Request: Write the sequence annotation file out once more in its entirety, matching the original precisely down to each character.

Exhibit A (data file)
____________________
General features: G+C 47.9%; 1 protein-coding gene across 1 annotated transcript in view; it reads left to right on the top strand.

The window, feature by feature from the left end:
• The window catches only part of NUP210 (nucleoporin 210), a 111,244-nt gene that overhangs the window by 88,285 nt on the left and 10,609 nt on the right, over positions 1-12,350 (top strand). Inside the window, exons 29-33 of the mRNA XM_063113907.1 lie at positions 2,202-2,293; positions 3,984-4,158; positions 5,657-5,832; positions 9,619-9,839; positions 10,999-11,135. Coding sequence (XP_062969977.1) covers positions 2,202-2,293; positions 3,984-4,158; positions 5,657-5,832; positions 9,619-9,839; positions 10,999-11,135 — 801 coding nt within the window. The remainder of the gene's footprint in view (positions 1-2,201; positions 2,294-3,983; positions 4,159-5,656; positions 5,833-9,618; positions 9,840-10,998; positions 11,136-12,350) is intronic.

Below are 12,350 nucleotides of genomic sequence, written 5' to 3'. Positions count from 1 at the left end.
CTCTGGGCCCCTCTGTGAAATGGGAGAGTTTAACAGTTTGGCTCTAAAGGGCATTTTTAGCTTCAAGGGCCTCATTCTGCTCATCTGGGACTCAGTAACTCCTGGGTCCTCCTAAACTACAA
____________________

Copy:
General features: G+C 47.9%; 1 protein-coding gene across 1 annotated transcript in view; it reads left to right on the top strand.

The window, feature by feature from the left end:
• The window catches only part of NUP210 (nucleoporin 210), a 111,244-nt gene that overhangs the window by 88,285 nt on the left and 10,609 nt on the right, over positions 1-12,350 (top strand). Inside the window, exons 29-33 of the mRNA XM_063113907.1 lie at positions 2,202-2,293; positions 3,984-4,158; positions 5,657-5,832; positions 9,619-9,839; positions 10,999-11,135. Coding sequence (XP_062969977.1) covers positions 2,202-2,293; positions 3,984-4,158; positions 5,657-5,832; positions 9,619-9,839; positions 10,999-11,135 — 801 coding nt within the window. The remainder of the gene's footprint in view (positions 1-2,201; positions 2,294-3,983; positions 4,159-5,656; positions 5,833-9,618; positions 9,840-10,998; positions 11,136-12,350) is intronic.

Below are 12,350 nucleotides of genomic sequence, written 5' to 3'. Positions count from 1 at the left end.
CTCTGGGCCCCTCTGTGAAATGGGAGAGTTTAACAGTTTGGCTCTAAAGGGCATTTTTAGCTTCAAGGGCCTCATTCTGCTCATCTGGGACTCAGTAACTCCTGGGTCCTCCTAAACTACAA